The newest trends in jewellery are a tribute to old school craft.

first_imgTrends may come and go, but there is something about gold jewellery that manages to catch the fancy of young and old alike, making it timeless. Brinda Sirkar of A Sirkar Jewellers acknowledges the importance of having this classic piece of jewellery that one can find in any Indian woman’s,Trends may come and go, but there is something about gold jewellery that manages to catch the fancy of young and old alike, making it timeless. Brinda Sirkar of A Sirkar Jewellers acknowledges the importance of having this classic piece of jewellery that one can find in any Indian woman’s collection of jewels.”Jewellery has to be something you love, you feel beautiful in, so that you continue to wear it. Otherwise it gets relegated to the lockers,” she says. Part of A Sirkar’s newest collection is ‘Bidri’.”It’s an ancient craft that’s slowly dying out in India and we wanted to revive it. Traditionally, its inlay work is always done with silver but we thought of reworking it with 24 carat gold,” says Sirkar.PC Chandra Jewellers, another major jewellery house in the city, echoes the same sentiment. “Modern brides these days are inspired by the designs from their grandmother’s jewellery box. So traditional pieces like jhumka, kaan bala, tiara, maang tika, ratan chur, mantasha with meenakari and filigree work are very popular,” says Anuttama Das, GM Marketing, PC Chandra Jewellers.Amazing gold: A necklace and earring set from A Sirkar Jewellers’ Bidri collectionA Sirkar’s customers too look for “naksha” jewellery, a traditional style sported by Bengali brides. Within gold as well, one can find various combinations. A Sirkar’s hotsellers are its pieces from the Bidri collection in black and gold, meanwhile PC Chandra has been getting many requests for jewellery in rose gold.”From rings and bracelets to necklaces and earrings, rose gold has made a fashionable comeback in a big way,” says Das. A Sirkar’s copper-tinted pieces are similar to rose gold and also quite popular, says Sirkar. “But the colour and polish should ideally go with the style of jewellery. Naksha work looks beautiful in copper-tinted gold. But a traditional chatayi haar necklace will look better in a classic gold polish,” advises Sirkar.advertisementlast_img read more

Giants’ Prize Free Agents Ready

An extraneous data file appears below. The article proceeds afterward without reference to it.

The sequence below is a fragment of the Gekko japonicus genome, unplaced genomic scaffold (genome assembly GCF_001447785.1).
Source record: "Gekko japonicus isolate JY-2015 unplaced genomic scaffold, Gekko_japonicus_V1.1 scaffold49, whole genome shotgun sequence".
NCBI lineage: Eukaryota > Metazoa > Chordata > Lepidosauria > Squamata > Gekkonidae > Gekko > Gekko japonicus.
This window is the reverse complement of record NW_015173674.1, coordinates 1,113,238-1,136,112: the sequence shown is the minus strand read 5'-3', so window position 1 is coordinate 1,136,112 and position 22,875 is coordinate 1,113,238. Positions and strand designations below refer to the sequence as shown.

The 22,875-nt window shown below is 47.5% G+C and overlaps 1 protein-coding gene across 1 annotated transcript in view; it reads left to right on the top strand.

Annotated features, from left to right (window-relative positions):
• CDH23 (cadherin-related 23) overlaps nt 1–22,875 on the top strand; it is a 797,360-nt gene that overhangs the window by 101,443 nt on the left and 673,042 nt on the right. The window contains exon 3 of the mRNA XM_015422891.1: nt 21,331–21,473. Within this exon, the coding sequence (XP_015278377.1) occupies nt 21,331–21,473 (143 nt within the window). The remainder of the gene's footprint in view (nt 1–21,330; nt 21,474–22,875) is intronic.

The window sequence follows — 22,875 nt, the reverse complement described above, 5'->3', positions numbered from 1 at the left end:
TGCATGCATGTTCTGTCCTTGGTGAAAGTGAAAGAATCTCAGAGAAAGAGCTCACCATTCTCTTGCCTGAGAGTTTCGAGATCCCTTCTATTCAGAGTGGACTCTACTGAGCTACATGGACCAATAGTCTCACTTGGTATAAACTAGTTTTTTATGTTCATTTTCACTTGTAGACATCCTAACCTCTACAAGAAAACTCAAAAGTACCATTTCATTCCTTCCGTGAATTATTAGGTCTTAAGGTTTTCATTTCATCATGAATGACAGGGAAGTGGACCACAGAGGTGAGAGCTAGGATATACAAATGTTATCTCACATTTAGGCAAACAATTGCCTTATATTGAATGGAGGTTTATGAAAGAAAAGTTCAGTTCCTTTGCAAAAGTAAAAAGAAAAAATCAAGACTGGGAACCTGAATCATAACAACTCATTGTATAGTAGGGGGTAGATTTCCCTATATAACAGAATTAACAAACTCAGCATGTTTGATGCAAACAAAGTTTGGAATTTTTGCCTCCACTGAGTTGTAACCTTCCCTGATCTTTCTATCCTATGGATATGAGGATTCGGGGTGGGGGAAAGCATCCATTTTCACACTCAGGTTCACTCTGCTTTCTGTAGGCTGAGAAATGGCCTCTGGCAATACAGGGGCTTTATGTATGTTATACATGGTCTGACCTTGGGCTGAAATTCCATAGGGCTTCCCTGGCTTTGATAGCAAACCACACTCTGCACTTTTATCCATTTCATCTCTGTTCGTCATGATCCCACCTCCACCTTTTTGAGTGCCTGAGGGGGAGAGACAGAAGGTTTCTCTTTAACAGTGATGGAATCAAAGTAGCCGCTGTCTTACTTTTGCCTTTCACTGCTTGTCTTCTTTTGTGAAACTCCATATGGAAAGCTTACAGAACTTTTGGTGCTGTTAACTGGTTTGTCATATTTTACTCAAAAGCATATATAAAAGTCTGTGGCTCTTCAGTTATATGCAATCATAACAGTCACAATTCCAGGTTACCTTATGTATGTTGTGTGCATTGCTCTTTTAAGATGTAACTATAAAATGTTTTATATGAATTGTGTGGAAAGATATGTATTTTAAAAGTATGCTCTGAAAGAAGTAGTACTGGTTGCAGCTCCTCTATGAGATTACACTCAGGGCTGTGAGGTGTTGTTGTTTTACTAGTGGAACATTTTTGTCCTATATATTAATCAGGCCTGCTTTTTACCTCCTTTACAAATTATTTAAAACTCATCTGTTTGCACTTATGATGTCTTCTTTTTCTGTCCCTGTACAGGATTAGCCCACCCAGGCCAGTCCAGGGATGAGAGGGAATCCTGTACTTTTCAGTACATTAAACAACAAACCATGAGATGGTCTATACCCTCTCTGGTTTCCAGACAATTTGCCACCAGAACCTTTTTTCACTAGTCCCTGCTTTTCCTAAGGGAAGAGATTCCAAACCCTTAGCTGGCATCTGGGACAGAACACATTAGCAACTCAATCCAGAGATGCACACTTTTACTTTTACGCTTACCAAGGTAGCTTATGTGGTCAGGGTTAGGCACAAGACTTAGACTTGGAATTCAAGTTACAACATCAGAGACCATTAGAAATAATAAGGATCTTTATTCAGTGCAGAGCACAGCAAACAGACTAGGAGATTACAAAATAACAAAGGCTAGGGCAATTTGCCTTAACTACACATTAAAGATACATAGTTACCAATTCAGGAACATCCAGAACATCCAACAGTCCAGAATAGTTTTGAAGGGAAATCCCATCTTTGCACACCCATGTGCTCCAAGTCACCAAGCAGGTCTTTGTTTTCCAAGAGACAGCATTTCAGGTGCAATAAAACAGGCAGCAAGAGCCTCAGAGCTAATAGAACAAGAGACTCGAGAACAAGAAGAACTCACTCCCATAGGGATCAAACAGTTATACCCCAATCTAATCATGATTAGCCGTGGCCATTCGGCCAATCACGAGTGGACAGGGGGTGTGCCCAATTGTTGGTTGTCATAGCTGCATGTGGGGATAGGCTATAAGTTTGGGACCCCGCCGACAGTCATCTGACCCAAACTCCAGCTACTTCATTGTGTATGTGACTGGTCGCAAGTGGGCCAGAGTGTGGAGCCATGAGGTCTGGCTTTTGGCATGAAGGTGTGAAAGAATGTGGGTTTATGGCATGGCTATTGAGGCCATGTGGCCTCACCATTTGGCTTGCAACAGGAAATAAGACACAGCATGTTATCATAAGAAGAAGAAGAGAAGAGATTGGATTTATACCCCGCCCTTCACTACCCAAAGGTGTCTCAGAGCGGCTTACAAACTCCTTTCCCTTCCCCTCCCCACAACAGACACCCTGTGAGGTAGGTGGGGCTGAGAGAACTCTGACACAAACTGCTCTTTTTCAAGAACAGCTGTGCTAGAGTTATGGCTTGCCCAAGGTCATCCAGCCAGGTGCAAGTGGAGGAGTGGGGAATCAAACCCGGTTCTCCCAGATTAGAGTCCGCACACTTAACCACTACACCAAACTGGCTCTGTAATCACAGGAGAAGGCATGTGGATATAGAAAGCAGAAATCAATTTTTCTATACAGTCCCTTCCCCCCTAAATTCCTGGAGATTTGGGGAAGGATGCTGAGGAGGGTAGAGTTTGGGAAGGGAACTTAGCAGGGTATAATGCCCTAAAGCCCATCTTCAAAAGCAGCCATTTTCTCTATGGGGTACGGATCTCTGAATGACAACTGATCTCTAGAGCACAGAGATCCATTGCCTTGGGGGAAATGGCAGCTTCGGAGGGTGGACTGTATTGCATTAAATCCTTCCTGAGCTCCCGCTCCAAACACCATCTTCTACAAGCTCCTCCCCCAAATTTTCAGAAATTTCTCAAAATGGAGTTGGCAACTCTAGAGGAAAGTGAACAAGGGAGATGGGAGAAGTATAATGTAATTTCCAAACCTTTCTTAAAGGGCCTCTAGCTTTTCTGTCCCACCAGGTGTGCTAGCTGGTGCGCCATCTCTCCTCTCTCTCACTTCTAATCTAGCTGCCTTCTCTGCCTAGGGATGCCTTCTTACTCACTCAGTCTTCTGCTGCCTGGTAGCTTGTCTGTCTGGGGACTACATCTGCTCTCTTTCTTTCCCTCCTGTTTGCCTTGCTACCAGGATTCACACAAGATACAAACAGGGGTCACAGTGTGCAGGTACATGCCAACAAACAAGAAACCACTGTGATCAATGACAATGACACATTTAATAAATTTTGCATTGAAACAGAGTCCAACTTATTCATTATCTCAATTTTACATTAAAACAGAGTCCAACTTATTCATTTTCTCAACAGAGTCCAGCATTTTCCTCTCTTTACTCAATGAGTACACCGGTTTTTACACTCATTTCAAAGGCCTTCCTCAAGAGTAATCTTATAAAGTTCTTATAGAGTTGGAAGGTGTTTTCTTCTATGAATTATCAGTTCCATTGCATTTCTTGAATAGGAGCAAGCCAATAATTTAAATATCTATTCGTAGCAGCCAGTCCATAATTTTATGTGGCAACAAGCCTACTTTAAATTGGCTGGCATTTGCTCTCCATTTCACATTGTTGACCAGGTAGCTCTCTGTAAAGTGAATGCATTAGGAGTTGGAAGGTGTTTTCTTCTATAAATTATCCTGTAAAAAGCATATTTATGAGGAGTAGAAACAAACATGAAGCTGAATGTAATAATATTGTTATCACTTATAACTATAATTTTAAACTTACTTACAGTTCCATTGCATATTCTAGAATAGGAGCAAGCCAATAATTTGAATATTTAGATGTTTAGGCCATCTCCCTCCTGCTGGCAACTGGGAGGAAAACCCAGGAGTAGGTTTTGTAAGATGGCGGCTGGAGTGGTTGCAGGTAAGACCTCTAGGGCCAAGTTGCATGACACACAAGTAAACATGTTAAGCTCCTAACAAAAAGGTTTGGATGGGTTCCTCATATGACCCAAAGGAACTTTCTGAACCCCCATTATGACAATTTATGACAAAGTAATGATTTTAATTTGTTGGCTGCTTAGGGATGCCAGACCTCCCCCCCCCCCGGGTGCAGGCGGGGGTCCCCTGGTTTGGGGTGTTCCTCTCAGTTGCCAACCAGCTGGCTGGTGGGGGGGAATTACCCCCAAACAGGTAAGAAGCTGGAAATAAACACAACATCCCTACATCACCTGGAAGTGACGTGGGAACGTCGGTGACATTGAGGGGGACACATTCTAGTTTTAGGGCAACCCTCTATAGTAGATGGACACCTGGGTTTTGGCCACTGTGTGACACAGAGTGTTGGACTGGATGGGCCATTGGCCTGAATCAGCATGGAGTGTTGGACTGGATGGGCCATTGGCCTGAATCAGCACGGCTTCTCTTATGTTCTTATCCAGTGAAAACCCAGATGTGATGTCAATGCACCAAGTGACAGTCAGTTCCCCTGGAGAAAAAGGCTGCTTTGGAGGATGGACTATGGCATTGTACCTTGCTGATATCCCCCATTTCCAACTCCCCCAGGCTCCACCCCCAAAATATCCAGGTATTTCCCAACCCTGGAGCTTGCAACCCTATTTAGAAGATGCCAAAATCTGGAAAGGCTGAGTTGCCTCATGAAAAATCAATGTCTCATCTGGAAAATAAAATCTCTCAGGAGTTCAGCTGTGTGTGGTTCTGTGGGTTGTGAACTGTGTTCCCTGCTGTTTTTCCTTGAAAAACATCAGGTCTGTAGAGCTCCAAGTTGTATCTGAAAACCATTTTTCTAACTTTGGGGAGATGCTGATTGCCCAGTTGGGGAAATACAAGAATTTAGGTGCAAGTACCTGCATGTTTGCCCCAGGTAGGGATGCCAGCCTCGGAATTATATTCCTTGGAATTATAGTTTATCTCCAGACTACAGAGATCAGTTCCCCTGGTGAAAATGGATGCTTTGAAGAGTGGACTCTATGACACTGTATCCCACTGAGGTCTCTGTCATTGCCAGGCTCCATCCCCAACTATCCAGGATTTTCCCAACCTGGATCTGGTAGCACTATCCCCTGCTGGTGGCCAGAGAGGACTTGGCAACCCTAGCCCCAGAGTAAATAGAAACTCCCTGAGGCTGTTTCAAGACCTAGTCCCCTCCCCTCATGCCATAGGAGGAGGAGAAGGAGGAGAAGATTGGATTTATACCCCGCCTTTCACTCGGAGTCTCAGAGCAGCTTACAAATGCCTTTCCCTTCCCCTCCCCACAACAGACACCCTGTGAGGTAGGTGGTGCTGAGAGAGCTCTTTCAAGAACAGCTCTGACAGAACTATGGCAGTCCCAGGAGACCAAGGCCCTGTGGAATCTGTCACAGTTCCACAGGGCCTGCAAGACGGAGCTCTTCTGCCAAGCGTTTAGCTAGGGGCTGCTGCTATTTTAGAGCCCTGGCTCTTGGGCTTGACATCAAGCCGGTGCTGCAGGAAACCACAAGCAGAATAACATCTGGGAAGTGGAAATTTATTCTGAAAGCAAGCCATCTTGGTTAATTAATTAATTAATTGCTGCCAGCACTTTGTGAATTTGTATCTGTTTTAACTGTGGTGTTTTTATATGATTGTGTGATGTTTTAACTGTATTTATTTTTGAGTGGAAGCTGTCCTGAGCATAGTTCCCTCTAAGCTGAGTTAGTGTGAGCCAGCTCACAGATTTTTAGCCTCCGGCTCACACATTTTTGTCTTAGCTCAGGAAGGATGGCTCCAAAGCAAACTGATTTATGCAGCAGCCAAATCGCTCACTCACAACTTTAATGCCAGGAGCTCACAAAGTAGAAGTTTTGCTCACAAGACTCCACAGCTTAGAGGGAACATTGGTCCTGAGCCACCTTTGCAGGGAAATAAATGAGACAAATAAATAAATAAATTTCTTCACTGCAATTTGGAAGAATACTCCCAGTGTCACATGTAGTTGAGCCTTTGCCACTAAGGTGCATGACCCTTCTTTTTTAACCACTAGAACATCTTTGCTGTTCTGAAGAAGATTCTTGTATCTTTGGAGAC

first_imgEAST RUTHERFORD, N.J. — Free-agent prizes Olivier Vernon, Janoris Jenkins, and Damon Harrison are ready to get down to the business of rebuilding the Giants’ defense.Reflecting on their comments March 10 after they officially signed their monstrous free-agent contracts, Jenkins has more work ahead than the others in justifying the $204.25 million combined outlay General Manager Jerry Reese made for them.The former Rams cornerback described his best quality as his ability to create turnovers in man-to-man coverage. But it was his brutally honest depiction of his greatest weakness that might have brought a small gasp from Reese, whose five-year, $62.5 million offer kicked off his Day 1 spending spree.“I can say to myself, ‘Improve on stop being lazy at the end of games,’ ” Jenkins said. Gulp.Jenkins then explained that his focus occasionally wandered as the clock ran down. It is a tendency he can ill-afford as he and fellow cornerback Dominique Rodgers-Cromartie work to improve a secondary whose late-game performance cost the Giants five fourth-quarter leads in 2015.“Instead of just relaxing, thinking about the ball not coming to my side, you know, and focusing more on the game. It’s just a mind thing. It’s easy to control. Playing on this level, some things are going to happen.“You’ve just got to improve, man.”Vernon, now the highest-paid defensive lineman in the league with a five-year, $85.5 million deal that includes $52 million of guaranteed money, said he was excited about forming a rejuvenated pass rush with linemates Jason Pierre-Paul, Jonathan Hankins, and Harrison. The defensive end who had 7 ½ sacks last year knew full well that the Giants’ 23 sacks ranked dead last in 2015.“Last year wasn’t what was expected to be,” he said. “That’s not the Giants’ standard. That’s not the Giants’ way. “From what I remember, they’ve always been stout.”Pierre-Paul, along with former Giants safety Antrel Rolle, was actually one of the people who persuaded Vernon to sign with the Giants.“I could just tell how he spoke,” Vernon said of Pierre-Paul, ” he’s a man trying to get (back to relevance). I’m trying to be a part of that.”While Vernon hones his pass rush and Jenkins tightens his focus, the 350-pound Harrison said he expects to form an impenetrable middle against the run with the 320-pound Hankins. Taken as a unit, the pair represents 670 pounds of space-eating ability.“We just have to do our jobs to the best of our abilities, and complement and work off each other,” Harrison said. “It’ll be fun with me and Big Hank in the middle.”As for leaving the Jets’ 3-4 alignment, where he played directly over the center, for the Giants’ 4-3, the defensive tackle anticipated a flawless transition.“The 3-4 and the 4-3 are actually similar, except for the outside linebackers,” Harrison said. “You play the exact same positions. It’s just the defensive ends are in, and you have linebackers.”The free-agent trio is tasked with pulling the Giants’ defense out of the rankings cellar, and no one understood that better than Harrison after he signed his five-year, $46.5 million contract.“They invested a lot in me, and I know they’re expecting a lot out of me,” he said. “That alone is motivation to help the franchise get back.”Later, the Giants agreed to terms with linebacker Keenan Robinson, late of the Redskins.(ERNIE PALLADINO) TweetPinShare0 Shareslast_img read more